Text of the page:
Beginning of the race (mile 1). I included this picture because as you will notice, we ran on the road with traffic next to us. What??? This was the majority of the race, because you will also notice that there is no shoulder to the road and most other roads have ditches next to them. With alligators.
Course: FLAT. FLAT. FLAT. Did I mention it’s flat? Of course, I wouldn’t expect anything else being at sea level. Definitely PR material. The course was marked only with arrows spray painted on the road. I had to ask an HPD officer for directions once and the cycling support twice. That was somewhat annoying (this would be my only suggestion for race management–have course marked better with signs or volunteers or something). Scenery for the majority of the course is nonexistent, as it goes through the town of Houma. The last 5 miles gets better as the course runs along Bayou Black and is really pretty. Water stations were every mile. I wore my hydration vest purely out of habit, but really didn’t need it. I noticed only one porta-potty, but I wasn’t looking and would have to be practically delirious to use one, so there might have been more than one. Crowds were nonexistent; in fact, hubs and mom-in-law were the only ones out cheering for runners (me)! Yay!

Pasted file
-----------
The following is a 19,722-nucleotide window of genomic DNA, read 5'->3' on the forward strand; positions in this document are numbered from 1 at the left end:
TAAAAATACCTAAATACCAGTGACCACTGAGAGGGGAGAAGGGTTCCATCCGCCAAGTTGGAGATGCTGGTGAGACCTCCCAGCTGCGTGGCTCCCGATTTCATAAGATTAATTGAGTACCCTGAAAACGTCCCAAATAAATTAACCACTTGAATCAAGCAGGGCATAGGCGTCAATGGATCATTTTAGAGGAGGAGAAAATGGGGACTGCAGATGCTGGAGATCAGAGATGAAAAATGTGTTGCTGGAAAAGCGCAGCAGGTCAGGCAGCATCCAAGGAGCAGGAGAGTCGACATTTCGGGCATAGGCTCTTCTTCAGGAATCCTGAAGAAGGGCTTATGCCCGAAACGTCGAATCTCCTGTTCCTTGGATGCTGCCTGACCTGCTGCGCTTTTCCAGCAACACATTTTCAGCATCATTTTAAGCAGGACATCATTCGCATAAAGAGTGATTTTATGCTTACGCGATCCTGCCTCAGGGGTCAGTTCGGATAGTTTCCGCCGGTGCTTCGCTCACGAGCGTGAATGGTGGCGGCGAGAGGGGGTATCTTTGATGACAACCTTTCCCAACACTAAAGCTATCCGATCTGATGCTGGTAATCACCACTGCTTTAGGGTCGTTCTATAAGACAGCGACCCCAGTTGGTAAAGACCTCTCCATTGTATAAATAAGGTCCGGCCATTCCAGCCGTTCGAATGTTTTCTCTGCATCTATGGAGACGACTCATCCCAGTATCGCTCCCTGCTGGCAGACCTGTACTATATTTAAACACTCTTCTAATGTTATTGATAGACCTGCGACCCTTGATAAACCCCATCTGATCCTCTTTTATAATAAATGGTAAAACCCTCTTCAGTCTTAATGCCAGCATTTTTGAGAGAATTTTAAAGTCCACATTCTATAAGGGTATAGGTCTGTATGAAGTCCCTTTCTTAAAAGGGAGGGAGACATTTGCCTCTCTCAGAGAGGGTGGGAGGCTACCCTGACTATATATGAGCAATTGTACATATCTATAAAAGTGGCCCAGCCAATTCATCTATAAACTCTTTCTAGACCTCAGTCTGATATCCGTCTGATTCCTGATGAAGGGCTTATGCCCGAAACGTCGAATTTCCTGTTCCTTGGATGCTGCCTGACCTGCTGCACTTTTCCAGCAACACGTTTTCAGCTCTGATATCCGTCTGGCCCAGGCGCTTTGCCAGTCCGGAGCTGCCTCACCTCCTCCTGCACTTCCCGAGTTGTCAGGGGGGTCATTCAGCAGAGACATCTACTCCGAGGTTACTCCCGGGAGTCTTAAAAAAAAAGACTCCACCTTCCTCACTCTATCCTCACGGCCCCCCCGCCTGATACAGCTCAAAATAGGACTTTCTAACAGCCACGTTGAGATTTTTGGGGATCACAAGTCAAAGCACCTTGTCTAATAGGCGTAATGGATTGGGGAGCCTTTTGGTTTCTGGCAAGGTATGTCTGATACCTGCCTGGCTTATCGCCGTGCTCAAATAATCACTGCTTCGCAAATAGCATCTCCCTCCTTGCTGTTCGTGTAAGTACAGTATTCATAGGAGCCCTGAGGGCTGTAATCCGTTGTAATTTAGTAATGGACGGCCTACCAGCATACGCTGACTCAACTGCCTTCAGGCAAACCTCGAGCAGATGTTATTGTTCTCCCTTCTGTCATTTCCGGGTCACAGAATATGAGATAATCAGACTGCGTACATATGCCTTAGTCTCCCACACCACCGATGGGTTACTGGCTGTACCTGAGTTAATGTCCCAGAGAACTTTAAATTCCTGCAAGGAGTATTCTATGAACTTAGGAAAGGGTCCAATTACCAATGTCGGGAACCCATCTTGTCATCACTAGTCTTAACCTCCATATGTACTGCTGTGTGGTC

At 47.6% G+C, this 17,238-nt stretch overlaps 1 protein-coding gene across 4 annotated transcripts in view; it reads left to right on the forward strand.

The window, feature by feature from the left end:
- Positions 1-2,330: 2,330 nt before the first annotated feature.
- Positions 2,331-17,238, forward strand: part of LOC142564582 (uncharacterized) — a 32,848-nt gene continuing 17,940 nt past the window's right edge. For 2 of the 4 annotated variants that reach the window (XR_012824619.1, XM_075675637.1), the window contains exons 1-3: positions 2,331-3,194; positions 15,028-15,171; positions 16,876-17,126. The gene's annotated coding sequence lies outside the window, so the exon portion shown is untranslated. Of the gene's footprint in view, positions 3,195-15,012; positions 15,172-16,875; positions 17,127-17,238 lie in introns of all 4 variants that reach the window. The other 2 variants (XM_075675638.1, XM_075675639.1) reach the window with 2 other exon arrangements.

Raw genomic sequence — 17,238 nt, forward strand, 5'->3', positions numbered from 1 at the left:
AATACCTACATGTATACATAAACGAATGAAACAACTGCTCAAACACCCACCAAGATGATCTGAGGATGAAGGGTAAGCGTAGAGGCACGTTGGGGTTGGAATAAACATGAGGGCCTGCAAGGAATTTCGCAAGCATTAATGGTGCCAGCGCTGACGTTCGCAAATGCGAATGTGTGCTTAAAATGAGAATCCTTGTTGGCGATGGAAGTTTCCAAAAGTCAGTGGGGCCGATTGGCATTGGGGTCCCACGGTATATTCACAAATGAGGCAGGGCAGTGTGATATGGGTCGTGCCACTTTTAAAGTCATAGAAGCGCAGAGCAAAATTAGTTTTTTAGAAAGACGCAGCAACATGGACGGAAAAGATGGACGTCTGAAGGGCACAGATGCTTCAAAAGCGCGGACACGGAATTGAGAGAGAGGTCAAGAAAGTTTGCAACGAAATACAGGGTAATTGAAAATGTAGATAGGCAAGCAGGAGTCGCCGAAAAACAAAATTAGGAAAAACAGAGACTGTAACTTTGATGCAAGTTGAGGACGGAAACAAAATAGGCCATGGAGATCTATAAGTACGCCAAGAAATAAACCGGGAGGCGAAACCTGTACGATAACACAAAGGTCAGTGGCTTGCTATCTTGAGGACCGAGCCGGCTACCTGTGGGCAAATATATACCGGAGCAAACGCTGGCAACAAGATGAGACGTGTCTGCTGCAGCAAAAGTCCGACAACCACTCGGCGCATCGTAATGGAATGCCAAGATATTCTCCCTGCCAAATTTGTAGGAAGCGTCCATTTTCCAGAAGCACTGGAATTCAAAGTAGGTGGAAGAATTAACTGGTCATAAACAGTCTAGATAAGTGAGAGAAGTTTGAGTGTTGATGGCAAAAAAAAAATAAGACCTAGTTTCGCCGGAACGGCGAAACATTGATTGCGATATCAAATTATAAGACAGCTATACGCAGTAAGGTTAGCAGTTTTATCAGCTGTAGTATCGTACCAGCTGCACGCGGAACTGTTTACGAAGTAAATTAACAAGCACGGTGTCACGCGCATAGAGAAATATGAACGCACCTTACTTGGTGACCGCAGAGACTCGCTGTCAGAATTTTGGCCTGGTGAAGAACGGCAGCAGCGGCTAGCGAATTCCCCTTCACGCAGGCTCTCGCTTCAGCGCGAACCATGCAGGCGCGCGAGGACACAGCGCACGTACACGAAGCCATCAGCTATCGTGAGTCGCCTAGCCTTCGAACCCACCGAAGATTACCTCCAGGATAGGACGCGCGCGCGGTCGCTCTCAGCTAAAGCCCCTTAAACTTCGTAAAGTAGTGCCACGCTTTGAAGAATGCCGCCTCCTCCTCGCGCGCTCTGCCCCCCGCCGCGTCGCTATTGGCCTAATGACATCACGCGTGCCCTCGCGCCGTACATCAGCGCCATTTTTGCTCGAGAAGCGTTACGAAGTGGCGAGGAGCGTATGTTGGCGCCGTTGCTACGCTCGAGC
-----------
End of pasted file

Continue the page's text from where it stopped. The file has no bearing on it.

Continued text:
Summary of course in pictures:
Mile 2, Mile 3, Mile 4.
Mile 4, Mile 5
Mile 6 cute neighborhood.
Slow your roll. No problem here.
Mile 7 industrial Houma. And yes, I’m the only one on the road.
Mile 7 water tank
Mile 8, now we’re getting into the good scenery. Still the only runner on the road.
Mile 8, grass trees and water, a total novelty to someone from Arizona.
Mile 8 a random Lamborghini parked on the road that we had to run into oncoming traffic to avoid
Mile 9, cane fields and other runners (finally), Bayou Black
Mile 10, beautiful southern home
(No pics of Mile 11 as I was getting bored and tired. I also had to put my phone away as I might be tempted to call Uber to come pick me up. I was also too busy trying not to get hit by a car to take pictures.)